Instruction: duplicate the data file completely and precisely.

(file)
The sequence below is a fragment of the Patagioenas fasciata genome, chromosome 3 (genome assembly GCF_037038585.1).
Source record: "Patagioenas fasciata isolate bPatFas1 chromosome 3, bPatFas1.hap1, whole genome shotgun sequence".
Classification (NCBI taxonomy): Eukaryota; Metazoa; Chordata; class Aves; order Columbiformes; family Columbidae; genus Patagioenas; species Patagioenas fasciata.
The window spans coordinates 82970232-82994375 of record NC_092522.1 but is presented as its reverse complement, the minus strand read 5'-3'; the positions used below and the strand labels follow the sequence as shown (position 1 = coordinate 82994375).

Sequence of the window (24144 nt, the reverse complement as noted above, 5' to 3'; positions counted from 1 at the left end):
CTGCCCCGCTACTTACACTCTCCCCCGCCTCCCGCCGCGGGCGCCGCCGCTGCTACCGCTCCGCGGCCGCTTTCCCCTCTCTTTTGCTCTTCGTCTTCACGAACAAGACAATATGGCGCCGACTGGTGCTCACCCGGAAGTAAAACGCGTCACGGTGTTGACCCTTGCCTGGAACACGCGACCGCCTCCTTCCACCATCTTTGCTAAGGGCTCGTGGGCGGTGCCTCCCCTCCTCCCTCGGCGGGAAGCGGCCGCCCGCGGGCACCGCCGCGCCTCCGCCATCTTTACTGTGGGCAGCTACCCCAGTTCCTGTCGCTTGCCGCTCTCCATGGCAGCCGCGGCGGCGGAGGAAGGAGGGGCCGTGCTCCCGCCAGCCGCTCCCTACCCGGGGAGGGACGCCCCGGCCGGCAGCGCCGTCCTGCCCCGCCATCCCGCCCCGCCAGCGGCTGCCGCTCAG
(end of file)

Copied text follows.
The sequence below is a fragment of the Patagioenas fasciata genome, chromosome 3 (genome assembly GCF_037038585.1).
Source record: "Patagioenas fasciata isolate bPatFas1 chromosome 3, bPatFas1.hap1, whole genome shotgun sequence".
Classification (NCBI taxonomy): Eukaryota; Metazoa; Chordata; class Aves; order Columbiformes; family Columbidae; genus Patagioenas; species Patagioenas fasciata.
The window spans coordinates 82970232-82994375 of record NC_092522.1 but is presented as its reverse complement, the minus strand read 5'-3'; the positions used below and the strand labels follow the sequence as shown (position 1 = coordinate 82994375).

Sequence of the window (24144 nt, the reverse complement as noted above, 5' to 3'; positions counted from 1 at the left end):
CTGCCCCGCTACTTACACTCTCCCCCGCCTCCCGCCGCGGGCGCCGCCGCTGCTACCGCTCCGCGGCCGCTTTCCCCTCTCTTTTGCTCTTCGTCTTCACGAACAAGACAATATGGCGCCGACTGGTGCTCACCCGGAAGTAAAACGCGTCACGGTGTTGACCCTTGCCTGGAACACGCGACCGCCTCCTTCCACCATCTTTGCTAAGGGCTCGTGGGCGGTGCCTCCCCTCCTCCCTCGGCGGGAAGCGGCCGCCCGCGGGCACCGCCGCGCCTCCGCCATCTTTACTGTGGGCAGCTACCCCAGTTCCTGTCGCTTGCCGCTCTCCATGGCAGCCGCGGCGGCGGAGGAAGGAGGGGCCGTGCTCCCGCCAGCCGCTCCCTACCCGGGGAGGGACGCCCCGGCCGGCAGCGCCGTCCTGCCCCGCCATCCCGCCCCGCCAGCGGCTGCCGCTCAG